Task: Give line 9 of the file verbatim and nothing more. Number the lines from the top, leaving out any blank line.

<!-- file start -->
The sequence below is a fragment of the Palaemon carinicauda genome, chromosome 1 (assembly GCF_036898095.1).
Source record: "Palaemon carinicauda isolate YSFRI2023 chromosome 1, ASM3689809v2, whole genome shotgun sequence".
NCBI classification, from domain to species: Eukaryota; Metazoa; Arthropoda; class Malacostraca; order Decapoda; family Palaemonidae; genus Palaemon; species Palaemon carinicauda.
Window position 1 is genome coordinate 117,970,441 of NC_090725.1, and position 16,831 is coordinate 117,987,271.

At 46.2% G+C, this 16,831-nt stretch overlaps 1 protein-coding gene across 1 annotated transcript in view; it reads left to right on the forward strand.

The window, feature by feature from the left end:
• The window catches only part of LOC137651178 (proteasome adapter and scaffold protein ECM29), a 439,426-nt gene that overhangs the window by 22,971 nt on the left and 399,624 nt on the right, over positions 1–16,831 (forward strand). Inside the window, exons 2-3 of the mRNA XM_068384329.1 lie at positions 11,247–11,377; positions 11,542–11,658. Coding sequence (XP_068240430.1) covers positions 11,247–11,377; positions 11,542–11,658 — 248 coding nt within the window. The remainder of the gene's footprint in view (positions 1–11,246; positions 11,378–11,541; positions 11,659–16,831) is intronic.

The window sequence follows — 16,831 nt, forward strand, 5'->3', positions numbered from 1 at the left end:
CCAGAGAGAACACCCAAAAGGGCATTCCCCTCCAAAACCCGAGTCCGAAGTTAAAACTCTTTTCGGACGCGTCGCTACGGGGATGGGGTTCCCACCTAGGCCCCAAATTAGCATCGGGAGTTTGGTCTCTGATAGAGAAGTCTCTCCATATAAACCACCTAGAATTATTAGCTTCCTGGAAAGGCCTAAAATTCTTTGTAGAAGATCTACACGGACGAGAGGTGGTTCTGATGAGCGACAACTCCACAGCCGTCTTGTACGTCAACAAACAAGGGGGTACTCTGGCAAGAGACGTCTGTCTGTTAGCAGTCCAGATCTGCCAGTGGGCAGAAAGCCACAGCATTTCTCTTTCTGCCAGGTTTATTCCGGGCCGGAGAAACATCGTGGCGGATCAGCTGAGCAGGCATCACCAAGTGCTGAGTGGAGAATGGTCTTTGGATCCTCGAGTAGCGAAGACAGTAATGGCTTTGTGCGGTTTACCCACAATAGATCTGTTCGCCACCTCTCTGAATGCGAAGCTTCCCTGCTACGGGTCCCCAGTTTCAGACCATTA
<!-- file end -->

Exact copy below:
CCAGAGAGAACACCCAAAAGGGCATTCCCCTCCAAAACCCGAGTCCGAAGTTAAAACTCTTTTCGGACGCGTCGCTACGGGGATGGGGTTCCCACCTAGGCCCCAAATTAGCATCGGGAGTTTGGTCTCTGATAGAGAAGTCTCTCCATATAAACCACCTAGAATTATTAGCTTCCTGGAAAGGCCTAAAATTCTTTGTAGAAGATCTACACGGACGAGAGGTGGTTCTGATGAGCGACAACTCCACAGCCGTCTTGTACGTCAACAAACAAGGGGGTACTCTGGCAAGAGACGTCTGTCTGTTAGCAGTCCAGATCTGCCAGTGGGCAGAAAGCCACAGCATTTCTCTTTCTGCCAGGTTTATTCCGGGCCGGAGAAACATCGTGGCGGATCAGCTGAGCAGGCATCACCAAGTGCTGAGTGGAGAATGGTCTTTGGATCCTCGAGTAGCGAAGACAGTAATGGCTTTGTGCGGTTTACCCACAATAGATCTGTTCGCCACCTCTCTGAATGCGAAGCTTCCCTGCTACGGGTCCCCAGTTTCAGACCATTA